Retirees: Should You Rent or Own? header image

Retirees: Should You Rent or Own?

Retirement brings lots of changes. No more 9 to 5, more free time to do what you love and lots of decisions to make to fit your new lifestyle.

At the top of your list: housing. Renting and owning each come with a laundry list of pros and cons — and choosing becomes more complicated if you’ve already paid off your mortgage or are close to doing so. Factor in a fixed income and the decision becomes even tougher.

Read on for the down-low on rent versus owning and weigh which option is best for you.

Owning: The pros and cons

There’s no denying the stability that comes with owning your home. Plus, a strong attachment to a place you’ve spent years may be enough to swallow higher costs, if you can reasonably afford it.

+ Equity represents a cushion. Having equity in your home gives you the freedom to take out a line of credit if you need it. Your home can also be passed down to relatives at the end of life.

- Your home’s value may go down. Your property is only as valuable as the housing market is healthy. If your home’s value is steadily going up, great. If you’re worried you may lose value over time, talk to a real estate professional about your options.

+ Taxes and repair or maintenance costs may go up, but your mortgage payment will hold steady. If your home is already paid off, you won’t have a mortgage payment at all.

- Look at more than just your mortgage. Once your home is paid off, you’re still responsible for property taxes and homeowners' insurance. These costs can be significant, especially if you’re on a fixed income.

+ Annual upkeep is pricey. If you’ve owned for a significant period of time, you know repairs can add up. Some maintenance is relatively low cost, but if you need a new HVAC system or a new roof, be prepared to spend thousands.

- Expect new costs. As you get older, you may need to outsource work you once handled yourself. Maintaining your pool and lawn may not be feasible later in life. The same goes for your house. As it ages, expect bigger, more costly problems.

+ When you own your home, it’s yours to do with as you please. You can paint, renovate and change in ways you can’t with a rental.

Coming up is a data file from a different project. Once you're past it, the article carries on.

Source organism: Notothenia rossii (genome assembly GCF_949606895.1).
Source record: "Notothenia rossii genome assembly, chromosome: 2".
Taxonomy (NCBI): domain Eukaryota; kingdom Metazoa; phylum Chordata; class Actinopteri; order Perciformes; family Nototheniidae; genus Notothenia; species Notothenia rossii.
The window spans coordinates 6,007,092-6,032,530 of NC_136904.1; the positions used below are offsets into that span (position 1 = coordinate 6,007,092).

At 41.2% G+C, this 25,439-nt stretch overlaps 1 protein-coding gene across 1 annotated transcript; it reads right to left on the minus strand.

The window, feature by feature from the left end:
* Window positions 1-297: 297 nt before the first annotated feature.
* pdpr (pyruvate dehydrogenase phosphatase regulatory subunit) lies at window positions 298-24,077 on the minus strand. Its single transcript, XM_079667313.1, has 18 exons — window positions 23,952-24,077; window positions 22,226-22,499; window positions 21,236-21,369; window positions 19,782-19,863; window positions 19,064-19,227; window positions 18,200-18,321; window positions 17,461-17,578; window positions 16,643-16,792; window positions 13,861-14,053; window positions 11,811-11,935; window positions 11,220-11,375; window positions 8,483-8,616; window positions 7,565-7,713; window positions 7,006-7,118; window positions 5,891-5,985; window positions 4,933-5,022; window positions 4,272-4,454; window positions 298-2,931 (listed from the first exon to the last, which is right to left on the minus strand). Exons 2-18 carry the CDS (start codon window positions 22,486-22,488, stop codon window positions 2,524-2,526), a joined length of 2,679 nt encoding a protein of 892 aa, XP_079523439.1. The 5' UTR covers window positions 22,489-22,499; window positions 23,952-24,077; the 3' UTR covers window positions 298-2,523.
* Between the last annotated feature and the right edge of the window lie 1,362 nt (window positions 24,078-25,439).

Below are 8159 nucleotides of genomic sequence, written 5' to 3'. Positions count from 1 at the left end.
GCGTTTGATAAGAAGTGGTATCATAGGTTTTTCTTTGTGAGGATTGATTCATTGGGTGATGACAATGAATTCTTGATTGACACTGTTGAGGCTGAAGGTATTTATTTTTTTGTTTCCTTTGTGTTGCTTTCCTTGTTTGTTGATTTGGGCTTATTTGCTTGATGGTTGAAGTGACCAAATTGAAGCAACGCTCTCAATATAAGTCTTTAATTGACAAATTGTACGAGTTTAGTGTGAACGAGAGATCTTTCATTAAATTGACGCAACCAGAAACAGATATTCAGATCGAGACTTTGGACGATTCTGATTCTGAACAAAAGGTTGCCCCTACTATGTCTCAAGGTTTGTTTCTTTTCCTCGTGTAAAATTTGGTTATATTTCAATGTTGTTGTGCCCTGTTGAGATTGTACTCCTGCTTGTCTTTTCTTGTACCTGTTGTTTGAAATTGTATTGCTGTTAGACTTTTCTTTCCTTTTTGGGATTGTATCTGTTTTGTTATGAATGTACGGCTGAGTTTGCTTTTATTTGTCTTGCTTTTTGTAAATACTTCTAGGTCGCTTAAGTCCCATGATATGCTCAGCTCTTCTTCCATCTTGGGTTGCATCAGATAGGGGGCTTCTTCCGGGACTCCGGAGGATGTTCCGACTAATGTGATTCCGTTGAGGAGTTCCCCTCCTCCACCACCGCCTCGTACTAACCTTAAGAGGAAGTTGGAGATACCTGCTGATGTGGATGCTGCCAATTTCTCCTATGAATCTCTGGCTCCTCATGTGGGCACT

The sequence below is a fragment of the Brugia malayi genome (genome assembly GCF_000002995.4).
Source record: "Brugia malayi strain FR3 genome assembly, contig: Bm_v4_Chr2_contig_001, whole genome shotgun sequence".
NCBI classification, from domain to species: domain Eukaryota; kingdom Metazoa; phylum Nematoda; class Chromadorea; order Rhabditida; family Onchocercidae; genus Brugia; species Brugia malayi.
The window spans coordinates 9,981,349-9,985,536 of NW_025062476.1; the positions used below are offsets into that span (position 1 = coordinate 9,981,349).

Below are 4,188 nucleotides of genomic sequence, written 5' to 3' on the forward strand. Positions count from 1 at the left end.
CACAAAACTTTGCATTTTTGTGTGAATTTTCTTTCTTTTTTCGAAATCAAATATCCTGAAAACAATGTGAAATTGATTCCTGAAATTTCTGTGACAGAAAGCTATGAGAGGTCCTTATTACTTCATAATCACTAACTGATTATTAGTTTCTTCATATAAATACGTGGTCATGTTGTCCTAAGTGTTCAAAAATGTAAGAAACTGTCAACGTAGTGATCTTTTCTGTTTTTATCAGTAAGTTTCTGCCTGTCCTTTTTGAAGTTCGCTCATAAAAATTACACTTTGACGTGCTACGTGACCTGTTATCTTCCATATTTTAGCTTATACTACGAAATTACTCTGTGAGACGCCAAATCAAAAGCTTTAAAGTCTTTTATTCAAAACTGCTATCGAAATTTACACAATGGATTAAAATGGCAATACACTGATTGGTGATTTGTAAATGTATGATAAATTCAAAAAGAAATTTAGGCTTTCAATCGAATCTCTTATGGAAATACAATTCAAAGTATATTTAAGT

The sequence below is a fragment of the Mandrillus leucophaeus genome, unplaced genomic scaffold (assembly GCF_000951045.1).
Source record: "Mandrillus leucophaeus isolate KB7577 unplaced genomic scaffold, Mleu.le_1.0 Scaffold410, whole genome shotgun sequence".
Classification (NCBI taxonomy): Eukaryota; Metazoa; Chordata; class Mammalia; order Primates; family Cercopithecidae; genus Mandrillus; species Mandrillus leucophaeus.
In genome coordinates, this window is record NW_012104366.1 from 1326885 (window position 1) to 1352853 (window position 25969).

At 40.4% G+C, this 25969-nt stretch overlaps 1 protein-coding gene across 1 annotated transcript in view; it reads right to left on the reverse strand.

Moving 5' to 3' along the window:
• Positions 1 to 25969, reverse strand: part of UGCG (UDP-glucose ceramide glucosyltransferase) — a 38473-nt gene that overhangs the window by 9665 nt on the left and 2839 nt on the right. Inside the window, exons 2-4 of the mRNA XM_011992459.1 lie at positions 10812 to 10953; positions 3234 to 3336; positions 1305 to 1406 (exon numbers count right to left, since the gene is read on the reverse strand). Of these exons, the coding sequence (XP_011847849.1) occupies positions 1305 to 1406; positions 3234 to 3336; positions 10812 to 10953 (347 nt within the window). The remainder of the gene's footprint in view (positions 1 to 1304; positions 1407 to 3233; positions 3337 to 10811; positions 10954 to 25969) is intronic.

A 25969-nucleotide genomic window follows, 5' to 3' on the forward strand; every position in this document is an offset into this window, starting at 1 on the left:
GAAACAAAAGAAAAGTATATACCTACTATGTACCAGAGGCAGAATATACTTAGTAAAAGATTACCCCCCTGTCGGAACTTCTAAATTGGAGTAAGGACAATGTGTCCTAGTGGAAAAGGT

- Homeownership comes with a level of permanence, for better or worse. Moving comes with the stress of finding a buyer, dealing with a realtor and crossing your fingers the market is in your favor. Here’s when to know when to purchase.

Renting: The pros and cons

Owning may not be in the cards financially, or you’re just ready for a change or to downsize.

+ Trade up: The perks of owning your own home may no longer fit your lifestyle. If you’re single or a couple, there’s likely no need for a big yard and extra bedrooms. Look for a new spot with amenities you don’t want to give up and those you don’t have now: Someone else to fix that squeaky door, an on-site gym and a sparkling community pool.

+ Fixed costs: Your housing costs are, largely, set. Renting eliminates variables like costly repairs or maintenance. Things to consider before relocating.

- Maintenance is at your landlord’s discretion. Your landlord or management company is charged with maintaining your rental, giving you have much less control over when and how any repairs are made. If you’re used to the responsibility that comes with owning your own home, this will be an adjustment.

+ Overall cost savings: Though you rent payment may be higher than a monthly mortgage, the total cost will likely be lower factoring in all the other expenses that come with homeownership. Some rentals will even include the cost of utilities and city services, which could run you a few extra hundred dollars a month if you own your home.

- Your rent isn’t guaranteed. Unlike a mortgage, the amount you pay each year may go up. Expect annual raises to your rent. Sure, you can move, but that may cost more in the end with moving expenses and deposits.

+ With a rental, you’re only bound to a lease. This can be freeing, especially if you’ve lived in the same home for decades. If your financial situation changes or you just get tired of your neighborhood, you can switch things up much more easily. Get our moving checklist to make your move as smooth as possible.

- Your payments don’t earn you equity. This can be a mindset shift for those used to paying a mortgage. Your rent is now an expense for a place to live, not a long-term investment. It does, however, free up funds to use in other ways.

+ Less responsibility to keep up your property means more free time, plain and simple. Use that hour you’d spend mowing the lawn to lounge by the pool or visit your grandkids.

Tip: Do your research. See what other renters are saying about a landlord, management company or apartment complex you’re scoping out. Look for red flags (high rent increases, maintenance issues or unhelpful management), and rent accordingly.

After weighing out your options, you should be able to make a decision on whether renting or buying your next home will be best for you — and the next phase of your life.

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